Boy in a Landscape

  • Unidentified, Boy in a Landscape, ca. 1840, oil on canvas, Smithsonian American Art Museum, Gift of William Boswell in memory of H. Curley Boswell, 1973.152.1

A confident pose marks this young sitter as a fearless boy who is comfortable in the out-of-doors. In mid-nineteenth-century America, society expected different things from boys and girls. Childhood was seen as an important stage in life when girls were encouraged to learn lessons of self-sacrifice and service, while boys were urged to be daring and aggressive. Contemporary books and images portrayed the American boy as fun-loving and independent. After the Civil War, the image of healthy, happy children became even more important to a nation shaken by the loss of its own innocence and confidence (Mintz, Huck’s Raft: A History of American Childhood, 2004; Clapper, I Was Once a Barefoot Boy!”: Cultural Tensions in a Popular Chromo,” American Art, Summer 2002).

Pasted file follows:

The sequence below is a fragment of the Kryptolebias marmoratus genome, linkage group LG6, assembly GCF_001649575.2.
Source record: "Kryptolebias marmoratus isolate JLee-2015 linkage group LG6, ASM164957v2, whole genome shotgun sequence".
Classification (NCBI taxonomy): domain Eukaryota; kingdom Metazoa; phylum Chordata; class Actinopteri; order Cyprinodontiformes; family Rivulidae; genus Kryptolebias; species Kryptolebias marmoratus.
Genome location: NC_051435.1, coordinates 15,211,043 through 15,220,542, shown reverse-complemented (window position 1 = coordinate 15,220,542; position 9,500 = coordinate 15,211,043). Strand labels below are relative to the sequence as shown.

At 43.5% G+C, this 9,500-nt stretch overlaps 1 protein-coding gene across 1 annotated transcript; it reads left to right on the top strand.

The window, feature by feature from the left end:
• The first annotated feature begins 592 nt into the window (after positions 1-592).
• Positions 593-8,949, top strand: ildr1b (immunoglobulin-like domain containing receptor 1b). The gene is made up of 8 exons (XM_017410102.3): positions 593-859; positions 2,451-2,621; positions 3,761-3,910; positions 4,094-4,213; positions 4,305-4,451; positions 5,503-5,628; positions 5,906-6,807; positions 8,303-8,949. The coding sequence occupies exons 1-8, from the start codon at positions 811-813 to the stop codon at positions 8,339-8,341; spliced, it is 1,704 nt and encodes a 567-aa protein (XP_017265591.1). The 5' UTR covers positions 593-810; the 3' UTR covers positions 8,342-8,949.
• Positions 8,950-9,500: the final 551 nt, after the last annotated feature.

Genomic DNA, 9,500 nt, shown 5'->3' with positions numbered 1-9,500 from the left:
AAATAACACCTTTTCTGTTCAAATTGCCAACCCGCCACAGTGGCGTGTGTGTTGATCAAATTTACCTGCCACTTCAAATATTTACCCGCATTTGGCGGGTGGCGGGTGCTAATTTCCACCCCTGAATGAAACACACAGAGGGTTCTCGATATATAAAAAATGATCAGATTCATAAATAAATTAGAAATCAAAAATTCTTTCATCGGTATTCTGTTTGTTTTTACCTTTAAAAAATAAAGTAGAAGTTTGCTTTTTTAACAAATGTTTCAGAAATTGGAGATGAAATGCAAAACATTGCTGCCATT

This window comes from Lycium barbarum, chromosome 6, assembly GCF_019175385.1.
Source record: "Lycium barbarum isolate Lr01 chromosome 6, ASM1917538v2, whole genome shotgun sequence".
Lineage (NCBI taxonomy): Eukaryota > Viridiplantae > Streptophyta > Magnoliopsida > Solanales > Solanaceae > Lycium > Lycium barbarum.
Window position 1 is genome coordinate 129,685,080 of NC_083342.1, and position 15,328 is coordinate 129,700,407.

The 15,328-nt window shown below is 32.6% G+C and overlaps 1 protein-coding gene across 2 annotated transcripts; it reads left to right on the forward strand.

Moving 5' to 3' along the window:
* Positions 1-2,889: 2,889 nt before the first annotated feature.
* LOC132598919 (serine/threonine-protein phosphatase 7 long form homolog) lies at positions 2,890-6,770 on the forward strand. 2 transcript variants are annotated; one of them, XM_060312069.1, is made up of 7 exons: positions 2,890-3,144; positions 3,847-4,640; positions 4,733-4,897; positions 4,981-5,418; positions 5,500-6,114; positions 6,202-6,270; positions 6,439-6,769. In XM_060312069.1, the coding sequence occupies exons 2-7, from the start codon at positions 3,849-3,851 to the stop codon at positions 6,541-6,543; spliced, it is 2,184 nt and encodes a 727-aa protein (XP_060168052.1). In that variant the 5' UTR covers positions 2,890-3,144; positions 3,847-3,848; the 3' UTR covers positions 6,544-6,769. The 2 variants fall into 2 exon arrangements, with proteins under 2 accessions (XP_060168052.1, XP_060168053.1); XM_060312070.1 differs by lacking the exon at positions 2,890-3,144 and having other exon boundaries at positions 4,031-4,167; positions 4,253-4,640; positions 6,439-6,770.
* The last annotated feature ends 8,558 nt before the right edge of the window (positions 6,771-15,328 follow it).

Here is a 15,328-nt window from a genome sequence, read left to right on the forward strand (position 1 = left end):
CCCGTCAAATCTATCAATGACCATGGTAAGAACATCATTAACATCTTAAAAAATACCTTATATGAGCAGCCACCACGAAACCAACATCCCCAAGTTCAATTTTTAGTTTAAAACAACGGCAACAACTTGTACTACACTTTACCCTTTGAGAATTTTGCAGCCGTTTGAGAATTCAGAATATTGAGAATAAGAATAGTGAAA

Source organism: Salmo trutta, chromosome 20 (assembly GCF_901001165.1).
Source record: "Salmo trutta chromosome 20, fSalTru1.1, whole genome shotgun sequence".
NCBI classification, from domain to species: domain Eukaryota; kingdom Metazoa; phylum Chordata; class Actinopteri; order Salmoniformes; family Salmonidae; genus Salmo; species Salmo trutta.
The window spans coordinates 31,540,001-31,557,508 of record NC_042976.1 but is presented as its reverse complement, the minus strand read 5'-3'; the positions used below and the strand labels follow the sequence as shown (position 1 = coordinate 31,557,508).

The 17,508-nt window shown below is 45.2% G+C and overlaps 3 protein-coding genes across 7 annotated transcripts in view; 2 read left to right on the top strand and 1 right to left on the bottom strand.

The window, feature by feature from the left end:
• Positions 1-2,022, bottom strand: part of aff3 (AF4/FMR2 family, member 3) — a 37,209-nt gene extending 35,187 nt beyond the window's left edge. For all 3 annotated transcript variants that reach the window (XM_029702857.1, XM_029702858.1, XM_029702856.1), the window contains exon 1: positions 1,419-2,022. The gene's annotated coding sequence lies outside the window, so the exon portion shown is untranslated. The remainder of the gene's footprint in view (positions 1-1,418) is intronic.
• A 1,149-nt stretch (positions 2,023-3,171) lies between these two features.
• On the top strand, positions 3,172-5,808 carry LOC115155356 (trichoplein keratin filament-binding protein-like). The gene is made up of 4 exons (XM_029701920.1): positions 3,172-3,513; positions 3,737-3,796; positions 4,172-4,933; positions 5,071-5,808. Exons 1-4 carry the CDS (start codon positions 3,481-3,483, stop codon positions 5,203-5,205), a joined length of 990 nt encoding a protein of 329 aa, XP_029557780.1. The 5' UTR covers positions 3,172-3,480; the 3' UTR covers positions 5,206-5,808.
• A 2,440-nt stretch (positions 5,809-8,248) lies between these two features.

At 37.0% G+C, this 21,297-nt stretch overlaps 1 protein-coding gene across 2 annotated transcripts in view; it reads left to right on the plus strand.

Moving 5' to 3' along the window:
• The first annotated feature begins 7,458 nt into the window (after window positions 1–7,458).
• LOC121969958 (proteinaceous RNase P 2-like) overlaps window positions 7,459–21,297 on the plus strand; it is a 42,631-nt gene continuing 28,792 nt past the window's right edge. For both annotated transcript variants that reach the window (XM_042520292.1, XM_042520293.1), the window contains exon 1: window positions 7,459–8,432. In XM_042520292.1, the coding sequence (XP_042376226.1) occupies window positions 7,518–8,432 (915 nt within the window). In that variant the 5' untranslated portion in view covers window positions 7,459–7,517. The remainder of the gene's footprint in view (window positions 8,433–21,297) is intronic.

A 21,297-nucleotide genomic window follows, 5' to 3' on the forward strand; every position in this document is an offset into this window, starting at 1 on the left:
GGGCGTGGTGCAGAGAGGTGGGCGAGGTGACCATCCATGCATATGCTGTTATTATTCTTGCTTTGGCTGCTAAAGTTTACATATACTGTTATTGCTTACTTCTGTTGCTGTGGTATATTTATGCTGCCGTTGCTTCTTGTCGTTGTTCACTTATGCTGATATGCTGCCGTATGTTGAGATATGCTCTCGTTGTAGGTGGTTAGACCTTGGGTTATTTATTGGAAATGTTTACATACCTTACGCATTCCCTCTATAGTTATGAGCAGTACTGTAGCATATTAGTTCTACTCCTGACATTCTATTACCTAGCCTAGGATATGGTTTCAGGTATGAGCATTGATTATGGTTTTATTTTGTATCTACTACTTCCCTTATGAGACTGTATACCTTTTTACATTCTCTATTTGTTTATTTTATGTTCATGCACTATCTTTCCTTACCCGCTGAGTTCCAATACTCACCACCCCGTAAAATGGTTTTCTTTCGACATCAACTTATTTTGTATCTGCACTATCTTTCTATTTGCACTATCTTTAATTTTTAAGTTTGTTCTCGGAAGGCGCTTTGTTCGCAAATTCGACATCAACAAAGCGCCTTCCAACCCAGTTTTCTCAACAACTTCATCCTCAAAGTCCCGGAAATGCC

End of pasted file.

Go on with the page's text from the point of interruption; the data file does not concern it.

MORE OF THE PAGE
Boy in a Landscape
ca. 1840
26 7821 78 in. (68.255.7 cm.)
Credit Line

Smithsonian American Art Museum

Gift of William Boswell in memory of H. Curley Boswell

Mediums Description
oil on canvas
  • Portrait male – unidentified – waist length
  • Portrait male – unidentified – child
Object Number
Linked Open Data
Linked Open Data URI

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ca. 1920s-1930s
painted wood and plywood, brass chrome, iron, lead, celluloid, metal wire, and photograph

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